Top-ranked Luke Donald is on the verge of becoming the first golfer to win the European and American money titles, shooting a 6-under 66 Saturday in the third round of the Dubai World Championship.
Rory McIlroy, who struggled with a 71, needs to win the tournament and Donald needs to finish outside the top nine for any chance of overtaking him for the European money title.
DUBAI WORLD CHAMPIONSHIP
The Greg Norman-designed Earth Course at Jumeirah Golf Estates is hosting the Dubai World Championship for the third season in a row.
Leader Alvaro Quiros heads into the final round holding a two-stroke lead over Paul Lawrie (66) of Scotland. The big-hitting Spaniard shot a 70 on the Earth Course at Jumeirah Golf Estates for a 14-under 202 total. The 2010 British Open winner Louis Oosthuizen (66) is third, followed by Donald, who is six shots behind the leader, in fourth place, while McIlroy dropped to eighth.
If McIlroy fails to win on Sunday, the race is all over regardless of where Donald finishes.
McIlroy, who had a bogey and a deflating double bogey on the front nine, conceded his bid to overtake Donald was over.
“Luke is in a great position and he’s played great the past couple of days,” said McIlroy, whose tennis star girlfriend Caroline Wozniacki was in the gallery. “I expect him to go out and shoot another very solid round tomorrow and wrap things up.”
Donald wasn’t so sure.
“I would be foolish to think it’s over,” Donald said of the money title race. “Tomorrow it will be just like any other day in terms of focus. I will be trying to catch whomever is the leader and trying to win the tournament.”
But Donald was pleased with his round.
“Picked up the birdies when I had opportunities and really took full advantage of all those opportunities,” he said. “Obviously, to score six birdies with no dropped shots was just the round I was looking for.”
Donald said the key to his rise from 26th spot after the opening round was his short game. He opened with a birdie on a hole he had bogeyed the first two days, and then had three more birdies on the front nine. He slowed down on the back nine but birdied two of the last four holes.
“In a certain way, there was a lot of grind out there,” Donald said. “It was a solid round of golf but certainly wasn’t perfect. I hit a few loose shots, but when I got into trouble I was able to really dig myself out of it with some great short game.”
Donald described his six-birdie, no-bogey display as "the perfect round for me -- exactly what I wanted." He had started his first two rounds with a bogey, but this time it was with a 14-foot birdie putt and he added more on the second, fifth and eighth to turn in 32. With no sight of McIlroy on the leaderboards by then, Donald picked up further shots at the 15th and 16th.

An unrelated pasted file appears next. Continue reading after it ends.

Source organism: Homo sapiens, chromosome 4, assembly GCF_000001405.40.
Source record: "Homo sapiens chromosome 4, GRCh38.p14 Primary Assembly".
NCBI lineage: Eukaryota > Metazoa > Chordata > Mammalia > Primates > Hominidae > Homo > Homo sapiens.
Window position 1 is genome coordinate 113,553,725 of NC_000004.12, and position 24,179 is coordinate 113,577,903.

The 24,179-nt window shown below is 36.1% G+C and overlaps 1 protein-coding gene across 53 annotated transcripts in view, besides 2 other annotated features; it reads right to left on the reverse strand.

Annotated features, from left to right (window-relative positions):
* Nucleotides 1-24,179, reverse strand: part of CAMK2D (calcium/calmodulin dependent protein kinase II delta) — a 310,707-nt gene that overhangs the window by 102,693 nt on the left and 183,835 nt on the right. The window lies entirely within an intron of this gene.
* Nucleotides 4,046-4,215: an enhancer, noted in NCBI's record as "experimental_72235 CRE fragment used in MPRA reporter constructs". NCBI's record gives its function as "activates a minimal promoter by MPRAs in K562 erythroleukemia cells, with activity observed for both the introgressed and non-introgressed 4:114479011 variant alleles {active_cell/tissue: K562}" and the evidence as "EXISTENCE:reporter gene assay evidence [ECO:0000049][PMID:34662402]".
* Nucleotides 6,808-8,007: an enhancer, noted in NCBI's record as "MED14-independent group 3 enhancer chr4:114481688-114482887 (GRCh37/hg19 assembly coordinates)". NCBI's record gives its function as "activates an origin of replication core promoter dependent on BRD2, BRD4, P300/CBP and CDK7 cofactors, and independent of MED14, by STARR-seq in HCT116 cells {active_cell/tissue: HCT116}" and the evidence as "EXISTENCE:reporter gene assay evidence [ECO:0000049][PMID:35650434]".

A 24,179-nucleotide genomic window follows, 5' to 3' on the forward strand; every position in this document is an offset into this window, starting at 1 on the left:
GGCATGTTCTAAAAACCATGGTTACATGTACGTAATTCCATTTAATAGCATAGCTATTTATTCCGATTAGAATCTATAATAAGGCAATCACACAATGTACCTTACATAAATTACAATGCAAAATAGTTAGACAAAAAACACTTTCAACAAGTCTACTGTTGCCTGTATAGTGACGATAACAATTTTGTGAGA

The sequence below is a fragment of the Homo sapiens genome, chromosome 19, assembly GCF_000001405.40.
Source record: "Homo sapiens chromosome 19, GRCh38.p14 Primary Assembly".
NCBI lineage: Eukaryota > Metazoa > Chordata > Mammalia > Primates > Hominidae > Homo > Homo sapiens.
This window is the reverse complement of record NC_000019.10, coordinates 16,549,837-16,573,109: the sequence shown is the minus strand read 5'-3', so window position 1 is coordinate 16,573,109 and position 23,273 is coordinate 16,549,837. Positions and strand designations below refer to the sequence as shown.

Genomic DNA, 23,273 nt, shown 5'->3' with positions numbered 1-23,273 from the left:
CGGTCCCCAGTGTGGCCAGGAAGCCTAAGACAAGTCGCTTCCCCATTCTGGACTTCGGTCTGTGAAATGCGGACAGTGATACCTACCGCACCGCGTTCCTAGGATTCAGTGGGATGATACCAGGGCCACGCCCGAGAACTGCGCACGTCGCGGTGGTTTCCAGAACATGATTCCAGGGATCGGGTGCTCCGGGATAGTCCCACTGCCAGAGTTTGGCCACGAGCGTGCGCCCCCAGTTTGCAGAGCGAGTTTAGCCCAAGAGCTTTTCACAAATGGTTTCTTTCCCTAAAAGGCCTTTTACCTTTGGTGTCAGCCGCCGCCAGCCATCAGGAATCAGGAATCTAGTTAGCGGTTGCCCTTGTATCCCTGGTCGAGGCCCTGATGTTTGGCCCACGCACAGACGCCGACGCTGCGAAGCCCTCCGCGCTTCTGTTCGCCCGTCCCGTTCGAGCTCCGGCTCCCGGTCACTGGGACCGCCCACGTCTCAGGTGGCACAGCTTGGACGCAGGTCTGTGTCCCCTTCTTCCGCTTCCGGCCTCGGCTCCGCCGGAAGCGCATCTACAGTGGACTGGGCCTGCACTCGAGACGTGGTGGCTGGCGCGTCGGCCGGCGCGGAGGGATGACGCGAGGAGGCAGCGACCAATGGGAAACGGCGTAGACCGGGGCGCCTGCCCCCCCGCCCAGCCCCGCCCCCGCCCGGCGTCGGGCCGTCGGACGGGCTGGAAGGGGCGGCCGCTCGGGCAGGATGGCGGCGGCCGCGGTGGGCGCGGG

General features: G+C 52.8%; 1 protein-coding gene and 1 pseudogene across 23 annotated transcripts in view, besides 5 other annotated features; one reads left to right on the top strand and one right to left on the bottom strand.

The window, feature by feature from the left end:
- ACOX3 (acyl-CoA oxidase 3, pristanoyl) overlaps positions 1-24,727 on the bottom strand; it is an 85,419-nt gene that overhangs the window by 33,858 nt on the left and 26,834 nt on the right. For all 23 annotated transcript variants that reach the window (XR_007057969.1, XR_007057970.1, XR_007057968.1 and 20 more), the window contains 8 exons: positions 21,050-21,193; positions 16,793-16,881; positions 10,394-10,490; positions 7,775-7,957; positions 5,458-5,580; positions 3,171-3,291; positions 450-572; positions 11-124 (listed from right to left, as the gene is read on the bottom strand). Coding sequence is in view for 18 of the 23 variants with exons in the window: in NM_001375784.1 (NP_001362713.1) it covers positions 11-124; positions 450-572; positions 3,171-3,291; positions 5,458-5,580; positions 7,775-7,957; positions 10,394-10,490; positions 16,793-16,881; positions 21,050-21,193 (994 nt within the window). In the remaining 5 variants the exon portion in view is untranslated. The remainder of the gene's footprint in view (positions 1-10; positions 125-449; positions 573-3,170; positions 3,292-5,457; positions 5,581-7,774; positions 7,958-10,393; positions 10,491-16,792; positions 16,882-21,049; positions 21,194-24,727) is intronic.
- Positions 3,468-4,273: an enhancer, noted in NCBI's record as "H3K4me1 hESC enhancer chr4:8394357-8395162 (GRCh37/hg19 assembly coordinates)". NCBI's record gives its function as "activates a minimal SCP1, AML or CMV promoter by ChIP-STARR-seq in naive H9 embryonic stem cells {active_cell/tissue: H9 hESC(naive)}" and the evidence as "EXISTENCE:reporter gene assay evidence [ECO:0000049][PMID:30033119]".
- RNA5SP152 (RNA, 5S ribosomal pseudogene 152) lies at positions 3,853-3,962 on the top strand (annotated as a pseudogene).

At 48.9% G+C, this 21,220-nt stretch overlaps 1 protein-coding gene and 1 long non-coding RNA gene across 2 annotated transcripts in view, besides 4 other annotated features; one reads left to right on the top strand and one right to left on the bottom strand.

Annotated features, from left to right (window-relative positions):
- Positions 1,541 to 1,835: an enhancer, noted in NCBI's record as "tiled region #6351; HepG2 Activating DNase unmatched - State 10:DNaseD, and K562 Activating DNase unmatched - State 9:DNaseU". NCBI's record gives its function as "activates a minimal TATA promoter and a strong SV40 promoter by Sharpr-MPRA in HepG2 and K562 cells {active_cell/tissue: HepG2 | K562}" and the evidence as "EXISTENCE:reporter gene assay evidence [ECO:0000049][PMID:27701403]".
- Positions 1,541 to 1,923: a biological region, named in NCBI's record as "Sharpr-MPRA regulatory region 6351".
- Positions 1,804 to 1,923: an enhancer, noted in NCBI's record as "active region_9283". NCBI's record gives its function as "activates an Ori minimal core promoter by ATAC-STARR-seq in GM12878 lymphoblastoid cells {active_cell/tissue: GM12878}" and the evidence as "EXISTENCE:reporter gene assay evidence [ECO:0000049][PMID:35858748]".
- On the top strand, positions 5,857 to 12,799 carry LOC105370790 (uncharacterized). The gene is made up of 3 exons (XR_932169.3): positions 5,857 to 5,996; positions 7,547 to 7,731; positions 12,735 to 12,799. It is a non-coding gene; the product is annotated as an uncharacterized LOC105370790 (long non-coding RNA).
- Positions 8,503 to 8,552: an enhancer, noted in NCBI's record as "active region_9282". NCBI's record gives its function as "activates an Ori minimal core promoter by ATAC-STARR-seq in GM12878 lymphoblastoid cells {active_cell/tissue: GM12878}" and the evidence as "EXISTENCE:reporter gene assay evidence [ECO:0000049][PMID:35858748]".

McIlroy came home in a 4-under 32 with birdies at the 11th, 12th, 16th and 18th. But the damage came earlier. He drove into the sand on the third, then ran up a double-bogey 7 at the long seventh after hooking into an unplayable lie in a bush with a 5-wood second and then leaving his chip short of the green.
Because of his health, he is expected to pull out of next week's event in Thailand and head home to try to regain full fitness as quickly as he can.
"I'm tired. I'm very tired," he said. "But I don't want to say that's the cause of playing the way I did on the front nine because I came back. I'm not 100 percent, but that should not stop me. I was trying to stay patient and hit good shots, but I just couldn't do it. "
After complaining of fatigue during two average rounds at the UBS Hong Kong Open last week, McIlroy came from behind on Sunday to win the tournament. He clinched it in dramatic fashion when he holed a shot from a green side bunker.
Still, there is no ignoring that McIlroy has looked run down at times this week.
On Friday he said the fatigue he’d felt for the past several weeks may be the lingering effects of dengue fever. McIlroy said he got blood test results back Thursday that showed his white blood cell count remained low and that he may pull out of next week’s Thailand Golf Championship.
The No. 2-ranked McIlroy believes he picked up a “mild case of dengue fever” when he was playing tournaments in South Korea or China at the end of October and early November. Dengue fever is spread by mosquitoes, generally in tropical areas, and can cause fever, rash and joint pain.
McIlroy, who lost “maybe three or four kilos” when he was sick, said he would see the doctor later Saturday to determine whether he would play the Thai tournament.
Asked about the role his busy schedule in recent months played in his health woes, McIlroy said it had worn him down but that he had no regrets about playing the World Cup in China with countryman Graeme McDowell.
“It was touch and go whether I was going to play. I wanted to play because it was a big deal for me and G-Mac,” he said. “It was something we were really excited about most of the year.
“As much as maybe I shouldn’t have played, I didn’t want to let him down.”
McIlroy said he just needed plenty of rest to fully recover.
“The last couple of weeks have taken a lot out of me after not giving myself enough time to recover straight after the illness,” he said. “It just sort of hit me in the last week or 10 days.”